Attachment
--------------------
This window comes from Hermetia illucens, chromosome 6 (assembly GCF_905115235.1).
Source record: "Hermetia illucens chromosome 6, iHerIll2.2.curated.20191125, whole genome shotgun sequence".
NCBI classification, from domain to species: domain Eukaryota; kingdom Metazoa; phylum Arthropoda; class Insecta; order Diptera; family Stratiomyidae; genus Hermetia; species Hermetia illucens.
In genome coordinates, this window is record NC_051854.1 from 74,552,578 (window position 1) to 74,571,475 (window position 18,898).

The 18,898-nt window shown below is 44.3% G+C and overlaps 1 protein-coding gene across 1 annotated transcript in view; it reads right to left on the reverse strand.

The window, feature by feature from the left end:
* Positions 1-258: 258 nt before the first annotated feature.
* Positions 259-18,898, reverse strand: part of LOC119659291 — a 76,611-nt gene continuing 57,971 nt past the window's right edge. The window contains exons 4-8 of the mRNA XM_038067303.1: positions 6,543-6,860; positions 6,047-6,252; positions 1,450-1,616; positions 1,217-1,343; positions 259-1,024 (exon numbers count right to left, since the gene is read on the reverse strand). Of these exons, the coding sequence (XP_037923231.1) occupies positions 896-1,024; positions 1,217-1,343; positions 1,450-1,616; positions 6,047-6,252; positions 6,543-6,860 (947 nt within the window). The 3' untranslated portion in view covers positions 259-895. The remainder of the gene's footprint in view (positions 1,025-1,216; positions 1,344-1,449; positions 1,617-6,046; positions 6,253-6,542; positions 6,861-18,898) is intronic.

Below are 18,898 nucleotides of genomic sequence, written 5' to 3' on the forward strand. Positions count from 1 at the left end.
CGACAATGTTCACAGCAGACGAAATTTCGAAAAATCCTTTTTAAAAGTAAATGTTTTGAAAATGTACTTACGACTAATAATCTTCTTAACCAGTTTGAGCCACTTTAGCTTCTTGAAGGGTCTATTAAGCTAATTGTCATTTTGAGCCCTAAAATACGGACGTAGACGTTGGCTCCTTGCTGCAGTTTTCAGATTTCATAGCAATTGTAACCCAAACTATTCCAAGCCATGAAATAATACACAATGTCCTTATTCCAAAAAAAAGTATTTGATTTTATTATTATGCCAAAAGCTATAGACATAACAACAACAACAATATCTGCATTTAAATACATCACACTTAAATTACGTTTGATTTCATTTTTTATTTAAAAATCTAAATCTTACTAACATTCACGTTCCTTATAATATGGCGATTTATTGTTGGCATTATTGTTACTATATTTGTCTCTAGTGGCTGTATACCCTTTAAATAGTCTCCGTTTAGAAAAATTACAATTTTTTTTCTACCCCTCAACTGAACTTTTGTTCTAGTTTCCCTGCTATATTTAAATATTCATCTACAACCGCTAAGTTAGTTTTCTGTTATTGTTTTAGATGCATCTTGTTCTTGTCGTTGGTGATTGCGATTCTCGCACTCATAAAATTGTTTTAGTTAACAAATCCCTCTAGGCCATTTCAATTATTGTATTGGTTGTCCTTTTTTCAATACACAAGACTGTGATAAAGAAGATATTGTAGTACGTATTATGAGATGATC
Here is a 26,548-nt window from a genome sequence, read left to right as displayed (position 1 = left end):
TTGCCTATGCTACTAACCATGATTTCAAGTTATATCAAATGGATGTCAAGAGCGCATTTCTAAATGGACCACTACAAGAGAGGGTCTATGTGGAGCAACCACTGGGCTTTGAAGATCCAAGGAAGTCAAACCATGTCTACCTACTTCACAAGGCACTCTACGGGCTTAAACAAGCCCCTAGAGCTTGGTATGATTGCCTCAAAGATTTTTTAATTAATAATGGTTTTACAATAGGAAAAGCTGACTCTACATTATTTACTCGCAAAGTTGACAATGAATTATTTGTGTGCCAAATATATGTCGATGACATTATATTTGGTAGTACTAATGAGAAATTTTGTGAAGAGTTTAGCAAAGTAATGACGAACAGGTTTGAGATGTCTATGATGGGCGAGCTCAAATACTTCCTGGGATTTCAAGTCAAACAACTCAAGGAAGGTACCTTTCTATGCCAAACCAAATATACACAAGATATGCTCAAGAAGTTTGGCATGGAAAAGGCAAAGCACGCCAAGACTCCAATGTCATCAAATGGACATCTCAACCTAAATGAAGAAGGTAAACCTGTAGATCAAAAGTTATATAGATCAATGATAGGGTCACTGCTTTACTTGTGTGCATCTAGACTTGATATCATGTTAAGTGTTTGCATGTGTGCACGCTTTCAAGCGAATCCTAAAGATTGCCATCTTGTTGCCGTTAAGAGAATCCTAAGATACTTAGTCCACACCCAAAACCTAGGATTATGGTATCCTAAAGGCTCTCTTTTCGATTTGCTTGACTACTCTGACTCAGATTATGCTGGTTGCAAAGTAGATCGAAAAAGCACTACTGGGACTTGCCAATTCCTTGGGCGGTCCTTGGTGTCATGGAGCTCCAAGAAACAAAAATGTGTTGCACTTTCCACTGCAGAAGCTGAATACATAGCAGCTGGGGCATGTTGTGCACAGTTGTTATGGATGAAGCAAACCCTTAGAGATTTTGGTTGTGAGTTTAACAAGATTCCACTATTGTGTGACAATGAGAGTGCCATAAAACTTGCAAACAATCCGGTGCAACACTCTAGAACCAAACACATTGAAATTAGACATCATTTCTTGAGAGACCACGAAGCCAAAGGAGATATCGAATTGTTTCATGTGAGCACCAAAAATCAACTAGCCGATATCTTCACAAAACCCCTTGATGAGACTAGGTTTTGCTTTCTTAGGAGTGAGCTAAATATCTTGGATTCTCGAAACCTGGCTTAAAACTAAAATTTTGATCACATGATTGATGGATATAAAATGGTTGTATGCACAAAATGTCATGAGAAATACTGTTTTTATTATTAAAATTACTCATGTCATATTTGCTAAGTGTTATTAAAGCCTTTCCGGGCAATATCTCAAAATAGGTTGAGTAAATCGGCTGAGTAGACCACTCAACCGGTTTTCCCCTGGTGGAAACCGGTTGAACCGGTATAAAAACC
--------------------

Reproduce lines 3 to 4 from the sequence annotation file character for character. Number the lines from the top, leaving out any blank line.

NCBI classification, from domain to species: domain Eukaryota; kingdom Metazoa; phylum Arthropoda; class Insecta; order Diptera; family Stratiomyidae; genus Hermetia; species Hermetia illucens.
In genome coordinates, this window is record NC_051854.1 from 74,552,578 (window position 1) to 74,571,475 (window position 18,898).